New Zealand Prime Minister Jacinda Ardern has called off her wedding as the country imposes new restrictions to try to curb the spread of the COVID-19 omicron variant. “My wedding won’t be going ahead but I just join many other New Zealanders who have had an experience like that as a result of the pandemic,” Ardern said. “And to anyone caught up in that scenario, I am so sorry.” Asked by reporters how she felt about calling off the wedding, she shrugged it off: “Such is life.”
In discussing the impact of the new restrictions on her wedding to Clarke Gayford, Ardern said some families had to endure far worse scenarios during the pandemic. “I am no different to, dare I say it, thousands of other New Zealanders who have had much more devastating impacts felt by the pandemic, the most gutting of which is the inability to be with a loved one sometimes when they are gravely ill,” she said. “That will far, far outstrip any sadness I experience.”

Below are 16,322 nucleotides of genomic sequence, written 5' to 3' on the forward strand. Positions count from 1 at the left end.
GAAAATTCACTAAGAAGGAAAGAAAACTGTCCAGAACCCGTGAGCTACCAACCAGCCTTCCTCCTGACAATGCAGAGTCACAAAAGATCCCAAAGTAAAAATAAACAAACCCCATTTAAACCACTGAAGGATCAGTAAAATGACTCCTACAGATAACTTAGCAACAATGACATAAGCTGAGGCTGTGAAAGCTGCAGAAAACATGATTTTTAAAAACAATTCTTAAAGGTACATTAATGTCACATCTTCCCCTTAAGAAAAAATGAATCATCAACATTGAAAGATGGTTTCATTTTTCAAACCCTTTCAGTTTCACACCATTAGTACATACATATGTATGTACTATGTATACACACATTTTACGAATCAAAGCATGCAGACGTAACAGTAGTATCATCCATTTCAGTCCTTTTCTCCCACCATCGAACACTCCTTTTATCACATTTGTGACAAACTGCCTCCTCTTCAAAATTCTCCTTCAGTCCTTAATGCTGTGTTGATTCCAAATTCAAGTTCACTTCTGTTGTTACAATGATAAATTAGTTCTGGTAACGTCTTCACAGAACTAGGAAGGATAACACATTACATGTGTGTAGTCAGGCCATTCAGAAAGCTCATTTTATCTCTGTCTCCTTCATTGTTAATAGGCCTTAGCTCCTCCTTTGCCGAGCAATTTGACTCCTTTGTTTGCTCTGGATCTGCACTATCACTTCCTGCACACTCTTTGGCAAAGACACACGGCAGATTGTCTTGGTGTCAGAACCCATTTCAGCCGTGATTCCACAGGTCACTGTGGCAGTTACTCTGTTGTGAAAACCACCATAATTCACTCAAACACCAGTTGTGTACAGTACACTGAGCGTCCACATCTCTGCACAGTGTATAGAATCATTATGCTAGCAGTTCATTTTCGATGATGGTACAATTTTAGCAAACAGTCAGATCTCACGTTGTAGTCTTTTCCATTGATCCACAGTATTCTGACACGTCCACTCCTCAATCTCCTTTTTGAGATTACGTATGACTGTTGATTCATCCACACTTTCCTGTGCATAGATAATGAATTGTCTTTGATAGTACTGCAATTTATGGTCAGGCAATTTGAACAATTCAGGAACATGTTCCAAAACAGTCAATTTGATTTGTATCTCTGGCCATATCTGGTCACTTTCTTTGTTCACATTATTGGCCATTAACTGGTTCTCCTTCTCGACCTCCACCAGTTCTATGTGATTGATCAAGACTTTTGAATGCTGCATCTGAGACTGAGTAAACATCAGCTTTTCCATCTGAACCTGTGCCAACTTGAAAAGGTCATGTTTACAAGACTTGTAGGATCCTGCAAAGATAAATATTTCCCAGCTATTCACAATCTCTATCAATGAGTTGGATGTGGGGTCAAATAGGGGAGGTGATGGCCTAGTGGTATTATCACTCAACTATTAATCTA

Ardern said her wedding would be called off as she unveiled fresh COVID-19 restrictions for the country after nine cases of the omicron variant were discovered in a single family that flew to Auckland to attend a wedding. The so-called red setting means stricter restrictions such as mandatory face masks and limits on social gatherings. Ardern took pains to emphasize that the “red setting” was not the same as a lockdown because businesses can stay open and people can still visit family and friends around the country.
New Zealand is one of the few countries around the world that have managed to avoid any big omicron outbreaks. The country’s borders have been largely closed to foreigners since March 2020 and a planned gradual reopening was postponed amid fears that it could soon see an omicron surge as happened in Australia. Ardern said that while the country would try to slow the spread of omicron, she did warn an outbreak was all but inevitable. “Omicron is now in more than 80 countries around the world. By delaying its arrival here, we’ve had the time to kick off boosters, vaccinations for children and [to] prepare,” she said. Around 94 percent of New Zealand’s population over the age of 12 is fully vaccinated against COVID-19 and 56 percent of those eligible have received booster shots.